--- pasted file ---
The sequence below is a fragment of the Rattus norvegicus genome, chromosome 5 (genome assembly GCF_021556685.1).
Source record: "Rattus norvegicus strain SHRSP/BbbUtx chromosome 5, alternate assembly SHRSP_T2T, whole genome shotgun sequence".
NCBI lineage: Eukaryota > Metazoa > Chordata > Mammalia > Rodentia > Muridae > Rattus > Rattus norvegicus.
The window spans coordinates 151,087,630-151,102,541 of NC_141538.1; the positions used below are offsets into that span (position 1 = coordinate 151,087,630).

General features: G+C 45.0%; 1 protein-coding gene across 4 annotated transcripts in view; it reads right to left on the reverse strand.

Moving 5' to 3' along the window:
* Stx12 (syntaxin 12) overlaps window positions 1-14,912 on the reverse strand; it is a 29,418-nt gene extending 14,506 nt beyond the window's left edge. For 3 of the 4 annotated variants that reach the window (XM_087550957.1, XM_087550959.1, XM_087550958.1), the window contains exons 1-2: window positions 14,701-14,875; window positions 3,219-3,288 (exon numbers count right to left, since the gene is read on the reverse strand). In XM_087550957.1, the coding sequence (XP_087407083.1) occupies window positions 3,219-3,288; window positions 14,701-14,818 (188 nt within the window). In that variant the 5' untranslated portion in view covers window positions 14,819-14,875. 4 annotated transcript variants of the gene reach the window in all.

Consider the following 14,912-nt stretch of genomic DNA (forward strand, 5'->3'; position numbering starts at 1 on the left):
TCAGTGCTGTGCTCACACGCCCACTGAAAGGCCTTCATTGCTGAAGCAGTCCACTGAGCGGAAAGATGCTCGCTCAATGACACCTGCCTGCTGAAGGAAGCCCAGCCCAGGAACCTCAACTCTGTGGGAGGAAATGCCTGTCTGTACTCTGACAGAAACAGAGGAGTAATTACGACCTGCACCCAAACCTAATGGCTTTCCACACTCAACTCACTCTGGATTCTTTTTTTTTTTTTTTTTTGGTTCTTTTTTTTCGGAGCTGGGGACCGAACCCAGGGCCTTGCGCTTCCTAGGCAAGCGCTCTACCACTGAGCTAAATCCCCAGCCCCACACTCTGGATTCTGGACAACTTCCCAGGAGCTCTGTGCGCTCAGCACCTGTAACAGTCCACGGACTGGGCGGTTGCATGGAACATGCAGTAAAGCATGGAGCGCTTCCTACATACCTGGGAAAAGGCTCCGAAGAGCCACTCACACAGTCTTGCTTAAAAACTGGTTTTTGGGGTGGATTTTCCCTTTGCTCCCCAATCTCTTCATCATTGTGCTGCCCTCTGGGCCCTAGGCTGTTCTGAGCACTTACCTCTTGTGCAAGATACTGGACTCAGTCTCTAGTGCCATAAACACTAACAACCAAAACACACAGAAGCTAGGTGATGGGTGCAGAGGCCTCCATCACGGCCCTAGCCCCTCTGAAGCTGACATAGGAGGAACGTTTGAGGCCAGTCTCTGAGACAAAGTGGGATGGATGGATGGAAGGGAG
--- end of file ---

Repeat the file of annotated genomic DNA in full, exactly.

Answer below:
The sequence below is a fragment of the Rattus norvegicus genome, chromosome 5 (genome assembly GCF_021556685.1).
Source record: "Rattus norvegicus strain SHRSP/BbbUtx chromosome 5, alternate assembly SHRSP_T2T, whole genome shotgun sequence".
NCBI lineage: Eukaryota > Metazoa > Chordata > Mammalia > Rodentia > Muridae > Rattus > Rattus norvegicus.
The window spans coordinates 151,087,630-151,102,541 of NC_141538.1; the positions used below are offsets into that span (position 1 = coordinate 151,087,630).

General features: G+C 45.0%; 1 protein-coding gene across 4 annotated transcripts in view; it reads right to left on the reverse strand.

Moving 5' to 3' along the window:
* Stx12 (syntaxin 12) overlaps window positions 1-14,912 on the reverse strand; it is a 29,418-nt gene extending 14,506 nt beyond the window's left edge. For 3 of the 4 annotated variants that reach the window (XM_087550957.1, XM_087550959.1, XM_087550958.1), the window contains exons 1-2: window positions 14,701-14,875; window positions 3,219-3,288 (exon numbers count right to left, since the gene is read on the reverse strand). In XM_087550957.1, the coding sequence (XP_087407083.1) occupies window positions 3,219-3,288; window positions 14,701-14,818 (188 nt within the window). In that variant the 5' untranslated portion in view covers window positions 14,819-14,875. 4 annotated transcript variants of the gene reach the window in all.

Consider the following 14,912-nt stretch of genomic DNA (forward strand, 5'->3'; position numbering starts at 1 on the left):
TCAGTGCTGTGCTCACACGCCCACTGAAAGGCCTTCATTGCTGAAGCAGTCCACTGAGCGGAAAGATGCTCGCTCAATGACACCTGCCTGCTGAAGGAAGCCCAGCCCAGGAACCTCAACTCTGTGGGAGGAAATGCCTGTCTGTACTCTGACAGAAACAGAGGAGTAATTACGACCTGCACCCAAACCTAATGGCTTTCCACACTCAACTCACTCTGGATTCTTTTTTTTTTTTTTTTTTGGTTCTTTTTTTTCGGAGCTGGGGACCGAACCCAGGGCCTTGCGCTTCCTAGGCAAGCGCTCTACCACTGAGCTAAATCCCCAGCCCCACACTCTGGATTCTGGACAACTTCCCAGGAGCTCTGTGCGCTCAGCACCTGTAACAGTCCACGGACTGGGCGGTTGCATGGAACATGCAGTAAAGCATGGAGCGCTTCCTACATACCTGGGAAAAGGCTCCGAAGAGCCACTCACACAGTCTTGCTTAAAAACTGGTTTTTGGGGTGGATTTTCCCTTTGCTCCCCAATCTCTTCATCATTGTGCTGCCCTCTGGGCCCTAGGCTGTTCTGAGCACTTACCTCTTGTGCAAGATACTGGACTCAGTCTCTAGTGCCATAAACACTAACAACCAAAACACACAGAAGCTAGGTGATGGGTGCAGAGGCCTCCATCACGGCCCTAGCCCCTCTGAAGCTGACATAGGAGGAACGTTTGAGGCCAGTCTCTGAGACAAAGTGGGATGGATGGATGGAAGGGAG